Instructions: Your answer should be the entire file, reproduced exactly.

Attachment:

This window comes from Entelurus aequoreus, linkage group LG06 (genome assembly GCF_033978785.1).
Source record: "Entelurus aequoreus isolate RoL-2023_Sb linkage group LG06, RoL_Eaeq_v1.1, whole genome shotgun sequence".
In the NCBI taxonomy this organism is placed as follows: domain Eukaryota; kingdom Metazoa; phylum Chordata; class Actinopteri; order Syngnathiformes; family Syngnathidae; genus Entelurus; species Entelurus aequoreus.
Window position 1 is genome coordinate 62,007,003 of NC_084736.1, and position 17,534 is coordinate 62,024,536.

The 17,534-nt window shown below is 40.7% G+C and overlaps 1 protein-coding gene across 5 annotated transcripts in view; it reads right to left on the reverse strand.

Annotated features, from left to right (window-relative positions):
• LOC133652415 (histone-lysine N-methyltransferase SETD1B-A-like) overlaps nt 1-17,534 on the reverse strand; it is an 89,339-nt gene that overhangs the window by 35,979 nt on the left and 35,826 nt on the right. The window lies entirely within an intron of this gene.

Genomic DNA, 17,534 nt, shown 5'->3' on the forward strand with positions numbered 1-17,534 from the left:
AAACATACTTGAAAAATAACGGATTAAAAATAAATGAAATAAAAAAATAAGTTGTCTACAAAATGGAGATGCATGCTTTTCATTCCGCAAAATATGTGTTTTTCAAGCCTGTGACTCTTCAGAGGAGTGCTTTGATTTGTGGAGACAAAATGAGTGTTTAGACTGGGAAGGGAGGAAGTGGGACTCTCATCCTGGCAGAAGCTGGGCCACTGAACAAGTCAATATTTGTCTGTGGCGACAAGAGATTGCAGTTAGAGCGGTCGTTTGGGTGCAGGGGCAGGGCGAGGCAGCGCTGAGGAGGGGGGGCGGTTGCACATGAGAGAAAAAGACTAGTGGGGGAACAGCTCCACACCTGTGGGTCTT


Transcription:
This window comes from Entelurus aequoreus, linkage group LG06 (genome assembly GCF_033978785.1).
Source record: "Entelurus aequoreus isolate RoL-2023_Sb linkage group LG06, RoL_Eaeq_v1.1, whole genome shotgun sequence".
In the NCBI taxonomy this organism is placed as follows: domain Eukaryota; kingdom Metazoa; phylum Chordata; class Actinopteri; order Syngnathiformes; family Syngnathidae; genus Entelurus; species Entelurus aequoreus.
Window position 1 is genome coordinate 62,007,003 of NC_084736.1, and position 17,534 is coordinate 62,024,536.

The 17,534-nt window shown below is 40.7% G+C and overlaps 1 protein-coding gene across 5 annotated transcripts in view; it reads right to left on the reverse strand.

Annotated features, from left to right (window-relative positions):
• LOC133652415 (histone-lysine N-methyltransferase SETD1B-A-like) overlaps nt 1-17,534 on the reverse strand; it is an 89,339-nt gene that overhangs the window by 35,979 nt on the left and 35,826 nt on the right. The window lies entirely within an intron of this gene.

Genomic DNA, 17,534 nt, shown 5'->3' on the forward strand with positions numbered 1-17,534 from the left:
AAACATACTTGAAAAATAACGGATTAAAAATAAATGAAATAAAAAAATAAGTTGTCTACAAAATGGAGATGCATGCTTTTCATTCCGCAAAATATGTGTTTTTCAAGCCTGTGACTCTTCAGAGGAGTGCTTTGATTTGTGGAGACAAAATGAGTGTTTAGACTGGGAAGGGAGGAAGTGGGACTCTCATCCTGGCAGAAGCTGGGCCACTGAACAAGTCAATATTTGTCTGTGGCGACAAGAGATTGCAGTTAGAGCGGTCGTTTGGGTGCAGGGGCAGGGCGAGGCAGCGCTGAGGAGGGGGGGCGGTTGCACATGAGAGAAAAAGACTAGTGGGGGAACAGCTCCACACCTGTGGGTCTT